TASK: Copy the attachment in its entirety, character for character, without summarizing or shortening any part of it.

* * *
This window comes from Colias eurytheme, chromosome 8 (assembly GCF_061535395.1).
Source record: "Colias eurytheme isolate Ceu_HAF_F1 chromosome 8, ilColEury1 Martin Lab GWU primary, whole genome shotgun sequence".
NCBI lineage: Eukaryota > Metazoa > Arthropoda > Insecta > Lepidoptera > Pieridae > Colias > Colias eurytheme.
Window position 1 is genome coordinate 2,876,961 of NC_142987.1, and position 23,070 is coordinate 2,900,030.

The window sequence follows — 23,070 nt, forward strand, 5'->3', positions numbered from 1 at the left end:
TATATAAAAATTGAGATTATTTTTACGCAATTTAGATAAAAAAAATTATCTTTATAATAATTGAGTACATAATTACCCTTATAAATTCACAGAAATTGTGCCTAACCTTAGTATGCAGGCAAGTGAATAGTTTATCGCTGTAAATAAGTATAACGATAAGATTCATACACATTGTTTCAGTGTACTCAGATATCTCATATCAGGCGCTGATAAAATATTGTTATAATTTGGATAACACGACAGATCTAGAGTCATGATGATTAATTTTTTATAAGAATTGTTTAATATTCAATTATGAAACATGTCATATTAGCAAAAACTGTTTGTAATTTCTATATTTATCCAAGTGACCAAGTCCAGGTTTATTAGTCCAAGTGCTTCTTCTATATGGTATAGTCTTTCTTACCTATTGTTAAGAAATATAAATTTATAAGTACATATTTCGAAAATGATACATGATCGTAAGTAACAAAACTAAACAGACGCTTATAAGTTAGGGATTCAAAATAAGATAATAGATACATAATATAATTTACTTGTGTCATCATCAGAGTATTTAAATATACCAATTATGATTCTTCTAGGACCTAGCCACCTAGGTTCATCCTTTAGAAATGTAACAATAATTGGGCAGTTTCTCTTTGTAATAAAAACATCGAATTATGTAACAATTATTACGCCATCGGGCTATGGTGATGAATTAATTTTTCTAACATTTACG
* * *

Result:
This window comes from Colias eurytheme, chromosome 8 (assembly GCF_061535395.1).
Source record: "Colias eurytheme isolate Ceu_HAF_F1 chromosome 8, ilColEury1 Martin Lab GWU primary, whole genome shotgun sequence".
NCBI lineage: Eukaryota > Metazoa > Arthropoda > Insecta > Lepidoptera > Pieridae > Colias > Colias eurytheme.
Window position 1 is genome coordinate 2,876,961 of NC_142987.1, and position 23,070 is coordinate 2,900,030.

The window sequence follows — 23,070 nt, forward strand, 5'->3', positions numbered from 1 at the left end:
TATATAAAAATTGAGATTATTTTTACGCAATTTAGATAAAAAAAATTATCTTTATAATAATTGAGTACATAATTACCCTTATAAATTCACAGAAATTGTGCCTAACCTTAGTATGCAGGCAAGTGAATAGTTTATCGCTGTAAATAAGTATAACGATAAGATTCATACACATTGTTTCAGTGTACTCAGATATCTCATATCAGGCGCTGATAAAATATTGTTATAATTTGGATAACACGACAGATCTAGAGTCATGATGATTAATTTTTTATAAGAATTGTTTAATATTCAATTATGAAACATGTCATATTAGCAAAAACTGTTTGTAATTTCTATATTTATCCAAGTGACCAAGTCCAGGTTTATTAGTCCAAGTGCTTCTTCTATATGGTATAGTCTTTCTTACCTATTGTTAAGAAATATAAATTTATAAGTACATATTTCGAAAATGATACATGATCGTAAGTAACAAAACTAAACAGACGCTTATAAGTTAGGGATTCAAAATAAGATAATAGATACATAATATAATTTACTTGTGTCATCATCAGAGTATTTAAATATACCAATTATGATTCTTCTAGGACCTAGCCACCTAGGTTCATCCTTTAGAAATGTAACAATAATTGGGCAGTTTCTCTTTGTAATAAAAACATCGAATTATGTAACAATTATTACGCCATCGGGCTATGGTGATGAATTAATTTTTCTAACATTTACG